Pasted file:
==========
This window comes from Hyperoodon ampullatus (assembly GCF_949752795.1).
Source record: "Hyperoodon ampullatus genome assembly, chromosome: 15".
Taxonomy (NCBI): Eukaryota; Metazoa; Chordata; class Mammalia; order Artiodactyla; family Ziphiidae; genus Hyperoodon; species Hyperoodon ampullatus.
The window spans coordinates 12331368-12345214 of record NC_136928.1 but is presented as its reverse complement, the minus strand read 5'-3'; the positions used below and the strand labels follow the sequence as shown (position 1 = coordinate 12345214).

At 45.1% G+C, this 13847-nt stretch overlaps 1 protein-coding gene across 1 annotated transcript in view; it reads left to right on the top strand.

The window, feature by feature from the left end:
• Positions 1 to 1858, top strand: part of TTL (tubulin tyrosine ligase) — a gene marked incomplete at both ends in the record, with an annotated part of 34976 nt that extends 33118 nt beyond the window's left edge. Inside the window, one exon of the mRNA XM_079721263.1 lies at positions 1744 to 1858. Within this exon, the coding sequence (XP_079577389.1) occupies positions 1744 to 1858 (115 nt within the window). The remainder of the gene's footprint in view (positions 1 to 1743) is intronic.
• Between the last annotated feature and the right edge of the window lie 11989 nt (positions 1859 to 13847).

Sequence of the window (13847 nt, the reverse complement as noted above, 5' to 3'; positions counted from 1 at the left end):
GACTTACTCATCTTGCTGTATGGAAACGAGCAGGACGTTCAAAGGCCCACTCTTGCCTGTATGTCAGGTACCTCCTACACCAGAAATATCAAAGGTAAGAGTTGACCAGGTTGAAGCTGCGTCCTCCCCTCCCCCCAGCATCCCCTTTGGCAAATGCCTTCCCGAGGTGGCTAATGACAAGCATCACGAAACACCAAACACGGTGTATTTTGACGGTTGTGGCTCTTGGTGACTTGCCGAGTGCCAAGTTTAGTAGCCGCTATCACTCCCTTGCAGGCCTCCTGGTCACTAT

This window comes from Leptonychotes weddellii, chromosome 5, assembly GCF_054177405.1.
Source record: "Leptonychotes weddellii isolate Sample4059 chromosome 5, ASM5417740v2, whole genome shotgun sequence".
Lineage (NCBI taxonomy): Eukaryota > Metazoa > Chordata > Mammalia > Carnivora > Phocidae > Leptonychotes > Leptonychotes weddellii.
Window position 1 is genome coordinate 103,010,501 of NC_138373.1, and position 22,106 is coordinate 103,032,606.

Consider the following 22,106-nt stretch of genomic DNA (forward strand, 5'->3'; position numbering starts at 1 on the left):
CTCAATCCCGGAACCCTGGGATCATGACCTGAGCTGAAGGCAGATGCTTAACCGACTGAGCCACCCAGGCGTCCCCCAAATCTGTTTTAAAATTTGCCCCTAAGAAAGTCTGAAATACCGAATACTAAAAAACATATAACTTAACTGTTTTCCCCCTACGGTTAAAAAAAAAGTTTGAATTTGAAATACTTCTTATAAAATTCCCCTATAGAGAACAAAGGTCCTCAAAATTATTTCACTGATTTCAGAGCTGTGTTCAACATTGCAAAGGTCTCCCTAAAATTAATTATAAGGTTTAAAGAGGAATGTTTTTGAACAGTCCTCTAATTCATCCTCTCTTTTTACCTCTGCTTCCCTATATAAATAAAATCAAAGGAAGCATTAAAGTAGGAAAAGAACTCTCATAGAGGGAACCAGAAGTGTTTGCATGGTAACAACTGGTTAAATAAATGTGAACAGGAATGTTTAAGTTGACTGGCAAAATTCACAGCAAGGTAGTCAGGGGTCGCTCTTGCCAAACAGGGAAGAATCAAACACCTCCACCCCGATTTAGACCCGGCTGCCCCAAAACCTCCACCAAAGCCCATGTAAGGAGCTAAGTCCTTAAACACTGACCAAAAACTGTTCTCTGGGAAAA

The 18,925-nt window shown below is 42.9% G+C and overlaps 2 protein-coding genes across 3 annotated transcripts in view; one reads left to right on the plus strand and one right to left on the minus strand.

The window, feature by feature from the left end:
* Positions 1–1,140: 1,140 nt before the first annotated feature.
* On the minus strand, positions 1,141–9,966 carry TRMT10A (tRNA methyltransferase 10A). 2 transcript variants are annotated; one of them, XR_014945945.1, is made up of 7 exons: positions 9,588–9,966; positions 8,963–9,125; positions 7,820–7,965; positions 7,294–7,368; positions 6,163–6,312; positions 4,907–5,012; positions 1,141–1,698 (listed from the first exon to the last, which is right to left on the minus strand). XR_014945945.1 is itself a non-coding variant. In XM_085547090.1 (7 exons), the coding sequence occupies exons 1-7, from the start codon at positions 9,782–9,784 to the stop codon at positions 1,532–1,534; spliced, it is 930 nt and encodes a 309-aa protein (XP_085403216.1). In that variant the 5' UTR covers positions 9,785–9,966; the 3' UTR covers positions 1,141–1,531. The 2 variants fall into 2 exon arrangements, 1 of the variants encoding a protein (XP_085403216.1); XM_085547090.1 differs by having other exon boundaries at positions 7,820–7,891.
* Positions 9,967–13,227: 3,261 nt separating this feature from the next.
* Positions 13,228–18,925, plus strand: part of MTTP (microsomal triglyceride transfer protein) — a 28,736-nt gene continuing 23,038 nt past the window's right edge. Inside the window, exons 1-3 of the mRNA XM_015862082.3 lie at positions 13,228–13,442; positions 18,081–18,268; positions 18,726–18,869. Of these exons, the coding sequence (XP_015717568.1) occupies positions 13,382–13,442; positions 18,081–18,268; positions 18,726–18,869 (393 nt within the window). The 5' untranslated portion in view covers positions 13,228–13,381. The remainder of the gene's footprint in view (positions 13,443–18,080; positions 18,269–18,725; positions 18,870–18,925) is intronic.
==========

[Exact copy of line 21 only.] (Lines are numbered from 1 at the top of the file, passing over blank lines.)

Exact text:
* Positions 9,967–13,227: 3,261 nt separating this feature from the next.